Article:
type WebServer = HttpContext -> HttpContext option

Now let’s make mock types as if we were building Suave ourselves:

We can now start building our small filter and transformations functions using the principles we have learned so far:

The functions GET , POST and path do the filtering, the functions setStatusCode and OK convert or write to the response of the HttpContext . Because all of these “parts” / “combinators” have the type HttpContext -> HttpContext option you can combine them like we did before:

This is the exact same code snippet from the Suave docs, but now implemented with our own homemade filtering functions.

Keep in mind that Suave is a full-fledged web server that implements these functions much more efficiently than I am doing here, also, Suave doesn’t exactly uses HttpContext -> HttpContext option but a similar definition with the type:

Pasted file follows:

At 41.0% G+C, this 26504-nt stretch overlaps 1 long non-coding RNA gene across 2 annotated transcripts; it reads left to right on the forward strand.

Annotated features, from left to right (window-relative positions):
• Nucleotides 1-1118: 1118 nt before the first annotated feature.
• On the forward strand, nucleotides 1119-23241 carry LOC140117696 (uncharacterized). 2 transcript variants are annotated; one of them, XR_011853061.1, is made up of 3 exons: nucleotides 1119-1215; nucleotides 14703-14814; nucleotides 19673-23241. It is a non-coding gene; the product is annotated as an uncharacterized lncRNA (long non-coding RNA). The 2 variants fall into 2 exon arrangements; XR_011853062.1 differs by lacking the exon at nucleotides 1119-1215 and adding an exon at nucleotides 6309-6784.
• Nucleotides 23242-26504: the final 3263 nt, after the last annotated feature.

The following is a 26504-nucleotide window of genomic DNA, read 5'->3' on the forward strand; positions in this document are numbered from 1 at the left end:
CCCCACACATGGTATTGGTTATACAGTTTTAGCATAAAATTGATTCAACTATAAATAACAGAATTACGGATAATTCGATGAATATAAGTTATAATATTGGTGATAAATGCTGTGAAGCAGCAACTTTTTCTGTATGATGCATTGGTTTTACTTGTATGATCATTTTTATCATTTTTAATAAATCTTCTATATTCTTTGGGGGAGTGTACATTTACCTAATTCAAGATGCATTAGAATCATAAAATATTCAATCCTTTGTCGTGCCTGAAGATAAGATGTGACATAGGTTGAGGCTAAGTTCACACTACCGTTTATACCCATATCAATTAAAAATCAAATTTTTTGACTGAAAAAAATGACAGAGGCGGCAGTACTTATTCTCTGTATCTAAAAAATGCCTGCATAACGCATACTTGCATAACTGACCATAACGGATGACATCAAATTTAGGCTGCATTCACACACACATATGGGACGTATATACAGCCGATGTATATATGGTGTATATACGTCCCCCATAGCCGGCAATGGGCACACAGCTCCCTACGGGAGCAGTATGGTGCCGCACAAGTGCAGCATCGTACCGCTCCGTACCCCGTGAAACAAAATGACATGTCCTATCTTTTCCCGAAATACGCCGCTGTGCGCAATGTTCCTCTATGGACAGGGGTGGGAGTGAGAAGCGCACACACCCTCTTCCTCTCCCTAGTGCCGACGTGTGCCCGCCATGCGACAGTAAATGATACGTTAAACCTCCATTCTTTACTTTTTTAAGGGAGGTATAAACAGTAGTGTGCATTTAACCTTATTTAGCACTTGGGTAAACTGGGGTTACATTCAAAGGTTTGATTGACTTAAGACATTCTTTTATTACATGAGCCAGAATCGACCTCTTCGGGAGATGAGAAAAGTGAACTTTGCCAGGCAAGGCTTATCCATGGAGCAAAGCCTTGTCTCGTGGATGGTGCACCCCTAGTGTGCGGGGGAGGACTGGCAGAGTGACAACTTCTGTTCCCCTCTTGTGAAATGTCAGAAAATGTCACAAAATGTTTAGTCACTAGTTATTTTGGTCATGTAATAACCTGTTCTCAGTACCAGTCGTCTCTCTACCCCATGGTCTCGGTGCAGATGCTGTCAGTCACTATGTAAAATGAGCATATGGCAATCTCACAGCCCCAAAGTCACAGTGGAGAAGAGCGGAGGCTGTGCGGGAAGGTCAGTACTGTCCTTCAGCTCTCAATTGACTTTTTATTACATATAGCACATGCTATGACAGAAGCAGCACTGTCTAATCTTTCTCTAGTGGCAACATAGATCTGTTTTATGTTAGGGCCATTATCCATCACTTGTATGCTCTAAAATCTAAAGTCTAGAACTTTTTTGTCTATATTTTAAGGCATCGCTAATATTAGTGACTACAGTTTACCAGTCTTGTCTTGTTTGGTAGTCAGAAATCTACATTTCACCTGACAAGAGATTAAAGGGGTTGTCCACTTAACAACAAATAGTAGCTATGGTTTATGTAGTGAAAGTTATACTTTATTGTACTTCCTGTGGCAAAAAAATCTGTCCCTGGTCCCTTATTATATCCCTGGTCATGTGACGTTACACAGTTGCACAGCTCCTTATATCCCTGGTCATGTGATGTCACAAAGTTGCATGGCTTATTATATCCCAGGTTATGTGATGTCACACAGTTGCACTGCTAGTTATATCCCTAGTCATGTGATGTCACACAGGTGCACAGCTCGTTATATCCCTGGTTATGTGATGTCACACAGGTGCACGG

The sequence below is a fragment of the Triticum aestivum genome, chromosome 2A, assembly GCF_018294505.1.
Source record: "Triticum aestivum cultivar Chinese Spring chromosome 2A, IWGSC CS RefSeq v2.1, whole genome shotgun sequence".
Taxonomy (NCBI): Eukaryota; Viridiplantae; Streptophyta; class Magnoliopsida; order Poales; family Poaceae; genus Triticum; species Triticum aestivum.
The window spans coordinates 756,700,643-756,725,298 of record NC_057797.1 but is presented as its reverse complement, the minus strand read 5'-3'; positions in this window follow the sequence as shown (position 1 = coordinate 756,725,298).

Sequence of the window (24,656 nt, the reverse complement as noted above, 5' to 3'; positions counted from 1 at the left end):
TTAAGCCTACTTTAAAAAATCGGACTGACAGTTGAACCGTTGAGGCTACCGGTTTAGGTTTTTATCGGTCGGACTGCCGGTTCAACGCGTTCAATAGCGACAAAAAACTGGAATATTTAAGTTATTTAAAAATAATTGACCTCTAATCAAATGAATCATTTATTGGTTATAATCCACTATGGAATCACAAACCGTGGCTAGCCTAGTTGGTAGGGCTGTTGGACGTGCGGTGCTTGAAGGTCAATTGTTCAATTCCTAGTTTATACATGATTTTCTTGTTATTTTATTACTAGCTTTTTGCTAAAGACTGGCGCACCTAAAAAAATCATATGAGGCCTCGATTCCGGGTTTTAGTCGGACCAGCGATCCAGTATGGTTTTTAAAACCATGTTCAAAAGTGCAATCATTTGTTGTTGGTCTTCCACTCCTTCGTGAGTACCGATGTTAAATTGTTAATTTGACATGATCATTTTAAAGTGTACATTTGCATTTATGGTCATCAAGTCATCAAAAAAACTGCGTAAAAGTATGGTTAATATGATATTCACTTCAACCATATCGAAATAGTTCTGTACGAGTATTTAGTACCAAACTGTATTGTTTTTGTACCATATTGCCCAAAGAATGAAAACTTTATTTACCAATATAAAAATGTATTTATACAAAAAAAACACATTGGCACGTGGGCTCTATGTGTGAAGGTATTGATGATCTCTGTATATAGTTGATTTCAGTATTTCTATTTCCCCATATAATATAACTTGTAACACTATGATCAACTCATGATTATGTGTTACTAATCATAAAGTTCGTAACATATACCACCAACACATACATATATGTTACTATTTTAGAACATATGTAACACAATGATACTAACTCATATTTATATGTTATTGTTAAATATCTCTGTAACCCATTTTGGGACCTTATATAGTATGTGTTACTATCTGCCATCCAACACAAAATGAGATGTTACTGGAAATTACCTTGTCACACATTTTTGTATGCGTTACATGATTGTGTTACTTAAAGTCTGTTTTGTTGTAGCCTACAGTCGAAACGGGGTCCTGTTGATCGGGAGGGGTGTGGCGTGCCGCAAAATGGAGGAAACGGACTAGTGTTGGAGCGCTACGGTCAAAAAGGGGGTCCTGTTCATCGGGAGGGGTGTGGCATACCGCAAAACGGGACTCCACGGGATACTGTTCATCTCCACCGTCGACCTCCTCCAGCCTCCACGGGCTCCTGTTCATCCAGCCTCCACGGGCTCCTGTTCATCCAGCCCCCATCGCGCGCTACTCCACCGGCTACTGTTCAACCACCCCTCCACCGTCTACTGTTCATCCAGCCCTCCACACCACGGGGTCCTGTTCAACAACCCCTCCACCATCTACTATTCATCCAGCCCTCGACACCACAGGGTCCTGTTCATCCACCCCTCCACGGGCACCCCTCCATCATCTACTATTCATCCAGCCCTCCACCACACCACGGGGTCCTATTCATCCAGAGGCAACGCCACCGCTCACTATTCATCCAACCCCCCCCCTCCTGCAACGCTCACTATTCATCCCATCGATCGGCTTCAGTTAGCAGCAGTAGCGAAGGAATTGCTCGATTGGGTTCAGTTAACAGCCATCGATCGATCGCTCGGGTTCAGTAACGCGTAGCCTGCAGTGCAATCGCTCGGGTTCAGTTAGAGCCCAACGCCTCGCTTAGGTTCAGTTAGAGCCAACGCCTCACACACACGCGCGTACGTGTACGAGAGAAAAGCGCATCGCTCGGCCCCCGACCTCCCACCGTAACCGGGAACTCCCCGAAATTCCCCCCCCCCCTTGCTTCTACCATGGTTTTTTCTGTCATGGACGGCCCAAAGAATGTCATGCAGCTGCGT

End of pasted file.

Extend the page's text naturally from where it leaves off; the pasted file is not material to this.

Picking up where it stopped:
HttpContext -> Async<HttpContext option>

Which is almost the same, except filtering the request and writing to the response happen asynchronously, making Suave, besides an enjoyable web framework, also a very scalable web server.

Conclusion

There you have it, an explanation on how the Suave DSL works, I hope you learned something new today and that wasn’t all too boring to go through. Let me know what you think and whether you would like me to write more about other concepts from programming and web development.